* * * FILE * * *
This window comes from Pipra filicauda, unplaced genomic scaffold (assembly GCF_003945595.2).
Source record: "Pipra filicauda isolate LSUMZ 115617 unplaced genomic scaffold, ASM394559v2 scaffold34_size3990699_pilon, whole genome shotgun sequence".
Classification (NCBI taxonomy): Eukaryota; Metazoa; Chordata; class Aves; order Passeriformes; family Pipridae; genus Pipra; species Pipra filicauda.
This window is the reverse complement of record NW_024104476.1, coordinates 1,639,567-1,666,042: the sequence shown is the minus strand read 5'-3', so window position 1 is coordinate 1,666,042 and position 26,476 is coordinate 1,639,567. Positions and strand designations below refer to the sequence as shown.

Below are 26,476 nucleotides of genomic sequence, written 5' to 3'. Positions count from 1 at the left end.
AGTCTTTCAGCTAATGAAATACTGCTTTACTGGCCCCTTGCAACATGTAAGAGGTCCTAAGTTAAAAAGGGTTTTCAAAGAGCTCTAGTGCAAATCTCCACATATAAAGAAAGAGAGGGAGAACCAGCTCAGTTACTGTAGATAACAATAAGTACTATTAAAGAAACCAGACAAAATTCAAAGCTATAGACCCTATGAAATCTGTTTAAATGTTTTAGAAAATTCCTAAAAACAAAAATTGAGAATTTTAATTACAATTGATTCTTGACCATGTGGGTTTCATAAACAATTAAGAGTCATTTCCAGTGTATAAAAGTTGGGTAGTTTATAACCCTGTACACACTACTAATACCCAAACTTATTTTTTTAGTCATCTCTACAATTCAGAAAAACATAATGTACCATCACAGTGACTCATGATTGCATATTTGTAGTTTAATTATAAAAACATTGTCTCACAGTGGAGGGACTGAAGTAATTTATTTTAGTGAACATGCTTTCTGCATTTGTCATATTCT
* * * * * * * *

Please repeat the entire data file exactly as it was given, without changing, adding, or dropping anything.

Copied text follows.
This window comes from Pipra filicauda, unplaced genomic scaffold (assembly GCF_003945595.2).
Source record: "Pipra filicauda isolate LSUMZ 115617 unplaced genomic scaffold, ASM394559v2 scaffold34_size3990699_pilon, whole genome shotgun sequence".
Classification (NCBI taxonomy): Eukaryota; Metazoa; Chordata; class Aves; order Passeriformes; family Pipridae; genus Pipra; species Pipra filicauda.
This window is the reverse complement of record NW_024104476.1, coordinates 1,639,567-1,666,042: the sequence shown is the minus strand read 5'-3', so window position 1 is coordinate 1,666,042 and position 26,476 is coordinate 1,639,567. Positions and strand designations below refer to the sequence as shown.

Below are 26,476 nucleotides of genomic sequence, written 5' to 3'. Positions count from 1 at the left end.
AGTCTTTCAGCTAATGAAATACTGCTTTACTGGCCCCTTGCAACATGTAAGAGGTCCTAAGTTAAAAAGGGTTTTCAAAGAGCTCTAGTGCAAATCTCCACATATAAAGAAAGAGAGGGAGAACCAGCTCAGTTACTGTAGATAACAATAAGTACTATTAAAGAAACCAGACAAAATTCAAAGCTATAGACCCTATGAAATCTGTTTAAATGTTTTAGAAAATTCCTAAAAACAAAAATTGAGAATTTTAATTACAATTGATTCTTGACCATGTGGGTTTCATAAACAATTAAGAGTCATTTCCAGTGTATAAAAGTTGGGTAGTTTATAACCCTGTACACACTACTAATACCCAAACTTATTTTTTTAGTCATCTCTACAATTCAGAAAAACATAATGTACCATCACAGTGACTCATGATTGCATATTTGTAGTTTAATTATAAAAACATTGTCTCACAGTGGAGGGACTGAAGTAATTTATTTTAGTGAACATGCTTTCTGCATTTGTCATATTCT